A lot of firms now promote CBD as a beneficial, plant-based substance that is healthy and restorative. Depending on whatever marketing materials you read, it can treat nearly every ailment experienced by contemporary humans, including anxiety, persistent back pain, muscle aches, dandruff, and even chapped lips.

However, preliminary study has given rise to hope that the scientific community would support the testimonies. When given a single daily CBD pill for 12 weeks, teens and young adults with treatment-resistant anxiety reported that their symptoms had decreased by an average of 43%, according to research published in August by the Australian youth mental health group Orygen. According to research conducted by FN Media Group, the global CBD oil market will increase at a compound annual growth rate (CAGR) of 38.9% between 2021 and 2029, from $9.86 billion to $136.64 billion.

Straight out of college in 2005, Aggrey started her job working for the World of Possibilities radio program in Humboldt County, California, the “pot promised land,” as she refers to it.

She didn’t take long to resign from her position and pursue her dream of becoming a “OG weed head.”

She realized it right away.

Some women I knew kind of took me under their wings and showed me the ropes, she says. And that was kind of my crash course into agriculture. 

She began her legal, fully licensed professional indoor grow operation in San Francisco under Proposition 215, which was passed in 1996.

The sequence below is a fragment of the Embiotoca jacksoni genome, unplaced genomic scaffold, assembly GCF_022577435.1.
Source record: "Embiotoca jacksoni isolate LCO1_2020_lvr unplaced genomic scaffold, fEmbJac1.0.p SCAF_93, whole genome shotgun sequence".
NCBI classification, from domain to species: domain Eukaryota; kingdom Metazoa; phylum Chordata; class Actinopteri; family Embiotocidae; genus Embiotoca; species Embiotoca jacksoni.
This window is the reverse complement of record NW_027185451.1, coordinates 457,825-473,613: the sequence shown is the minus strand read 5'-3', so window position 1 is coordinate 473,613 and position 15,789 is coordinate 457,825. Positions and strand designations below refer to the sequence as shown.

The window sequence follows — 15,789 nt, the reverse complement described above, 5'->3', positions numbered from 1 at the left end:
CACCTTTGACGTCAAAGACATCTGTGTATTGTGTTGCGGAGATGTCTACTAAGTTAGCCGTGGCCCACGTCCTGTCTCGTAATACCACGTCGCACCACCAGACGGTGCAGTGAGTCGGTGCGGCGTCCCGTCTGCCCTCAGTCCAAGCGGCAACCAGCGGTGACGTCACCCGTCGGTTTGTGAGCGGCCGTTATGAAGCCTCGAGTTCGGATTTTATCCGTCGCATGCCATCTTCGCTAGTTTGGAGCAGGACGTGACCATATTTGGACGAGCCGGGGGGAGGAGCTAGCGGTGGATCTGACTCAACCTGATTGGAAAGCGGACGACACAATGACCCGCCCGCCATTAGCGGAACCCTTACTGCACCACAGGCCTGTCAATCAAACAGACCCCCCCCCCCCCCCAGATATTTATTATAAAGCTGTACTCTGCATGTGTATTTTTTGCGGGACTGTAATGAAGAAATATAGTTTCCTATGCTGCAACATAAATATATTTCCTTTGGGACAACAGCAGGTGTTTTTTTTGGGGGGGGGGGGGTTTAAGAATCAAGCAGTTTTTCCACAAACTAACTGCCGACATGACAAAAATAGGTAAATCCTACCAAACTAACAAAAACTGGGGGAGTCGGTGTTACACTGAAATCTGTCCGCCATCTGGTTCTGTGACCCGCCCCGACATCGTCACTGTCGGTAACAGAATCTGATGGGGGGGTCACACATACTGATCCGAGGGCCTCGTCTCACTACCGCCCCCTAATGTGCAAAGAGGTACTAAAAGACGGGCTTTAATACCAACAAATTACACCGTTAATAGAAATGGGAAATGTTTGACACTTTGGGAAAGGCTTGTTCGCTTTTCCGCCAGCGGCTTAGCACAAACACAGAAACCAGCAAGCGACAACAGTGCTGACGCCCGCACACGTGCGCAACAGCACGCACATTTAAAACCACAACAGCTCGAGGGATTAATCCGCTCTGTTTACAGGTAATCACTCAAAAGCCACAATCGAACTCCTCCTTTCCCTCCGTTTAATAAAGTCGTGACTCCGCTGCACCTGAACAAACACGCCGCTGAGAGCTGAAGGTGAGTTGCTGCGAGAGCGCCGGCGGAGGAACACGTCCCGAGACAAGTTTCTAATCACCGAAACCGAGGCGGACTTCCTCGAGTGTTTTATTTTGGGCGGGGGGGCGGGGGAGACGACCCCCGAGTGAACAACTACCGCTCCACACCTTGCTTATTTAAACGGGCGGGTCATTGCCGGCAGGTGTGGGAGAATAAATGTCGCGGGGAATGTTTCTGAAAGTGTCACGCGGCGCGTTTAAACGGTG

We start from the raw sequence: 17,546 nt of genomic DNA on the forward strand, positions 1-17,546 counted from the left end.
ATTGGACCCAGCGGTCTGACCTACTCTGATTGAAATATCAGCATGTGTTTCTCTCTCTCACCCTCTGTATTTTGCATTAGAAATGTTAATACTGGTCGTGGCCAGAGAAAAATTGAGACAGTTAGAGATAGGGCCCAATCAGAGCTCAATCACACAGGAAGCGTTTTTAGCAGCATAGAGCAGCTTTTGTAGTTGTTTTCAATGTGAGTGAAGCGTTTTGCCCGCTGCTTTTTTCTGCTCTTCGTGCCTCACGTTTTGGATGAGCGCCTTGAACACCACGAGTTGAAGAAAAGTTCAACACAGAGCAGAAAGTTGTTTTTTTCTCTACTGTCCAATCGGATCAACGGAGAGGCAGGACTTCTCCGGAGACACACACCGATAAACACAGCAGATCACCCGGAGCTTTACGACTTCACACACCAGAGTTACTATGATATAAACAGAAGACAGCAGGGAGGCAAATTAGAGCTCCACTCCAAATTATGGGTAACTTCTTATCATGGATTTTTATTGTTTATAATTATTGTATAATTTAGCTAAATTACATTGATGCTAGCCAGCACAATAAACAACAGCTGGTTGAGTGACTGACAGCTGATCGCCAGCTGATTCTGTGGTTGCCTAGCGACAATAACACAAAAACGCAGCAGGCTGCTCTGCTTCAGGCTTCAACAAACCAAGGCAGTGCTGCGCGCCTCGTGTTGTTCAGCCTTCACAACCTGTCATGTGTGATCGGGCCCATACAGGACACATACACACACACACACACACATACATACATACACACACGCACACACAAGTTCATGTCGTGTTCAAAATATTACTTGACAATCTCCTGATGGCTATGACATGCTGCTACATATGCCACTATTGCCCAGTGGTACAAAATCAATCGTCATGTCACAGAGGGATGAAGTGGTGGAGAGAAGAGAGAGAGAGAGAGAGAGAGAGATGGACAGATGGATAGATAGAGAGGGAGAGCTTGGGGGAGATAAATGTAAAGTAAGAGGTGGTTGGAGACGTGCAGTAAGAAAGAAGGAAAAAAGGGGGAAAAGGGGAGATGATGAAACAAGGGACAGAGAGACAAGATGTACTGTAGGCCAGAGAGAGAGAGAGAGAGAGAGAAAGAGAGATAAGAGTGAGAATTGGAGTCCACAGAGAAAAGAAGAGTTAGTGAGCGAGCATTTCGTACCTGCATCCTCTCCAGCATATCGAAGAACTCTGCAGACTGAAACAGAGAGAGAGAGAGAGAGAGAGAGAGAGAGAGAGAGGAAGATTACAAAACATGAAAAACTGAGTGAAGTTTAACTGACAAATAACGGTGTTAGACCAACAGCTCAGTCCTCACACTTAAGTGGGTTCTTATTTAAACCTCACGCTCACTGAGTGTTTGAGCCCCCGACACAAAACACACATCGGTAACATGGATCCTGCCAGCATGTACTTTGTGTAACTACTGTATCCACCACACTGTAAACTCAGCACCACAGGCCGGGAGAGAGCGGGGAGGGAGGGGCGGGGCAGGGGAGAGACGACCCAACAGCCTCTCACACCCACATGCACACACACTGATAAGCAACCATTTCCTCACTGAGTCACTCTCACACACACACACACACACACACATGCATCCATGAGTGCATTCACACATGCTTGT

She relocated to Mexico City in 2014. Mexico was considering adjusting its marijuana laws at the time. On behalf of four petitioners, the country’s Supreme Court made a decision in favor of recreational use in 2015, which sparked a protracted discussion regarding legalization and regulation.

She was introduced to Primelles in 2018 by a friend.

We had absolutely no idea that [the industry] would open up here in Mexico, she says. Once it did, that’s when Karina and I started the R&D.

In October 2020, Xula began offering its products for sale in the US.

The 2018 Farm Bill has made it possible for them to legally cultivate and market their organic hemp and botanical goods in the US. However, neither hemp nor CBD are accepted as pharmaceutical medications or as legitimate herbal supplements.

We are not able to advertise claims of what the product can do as freely as other supplements like fish oil or ginkgo.

Aggrey and Primelles are conscious of their unique position in the developing business. After decades of demonization and widespread incarceration of Latino and Black people, they are women of color who own and run a business that sells ancient remedies.

I think the wisdom of Black, Latin, and indigenous people informs the cannabis culture and is maybe the foundation of the culture, but there is no access for us. It’s expensive, Aggrey says. And even as a consumer, you are not marketed to. No one cares if you’re Black, over 40. It’s like, ‘Bye.’

Xula eventually wants to market marijuana-infused goods. According to Aggrey, they are more efficient and well-liked.

Honestly, my co-founder and I really just want to sell THC. We want to sell weed, Aggrey says. We want to do it legally because we know that it is the more potent cannabinoid; and when it’s present, even with others like CBG and CBN, it just works better.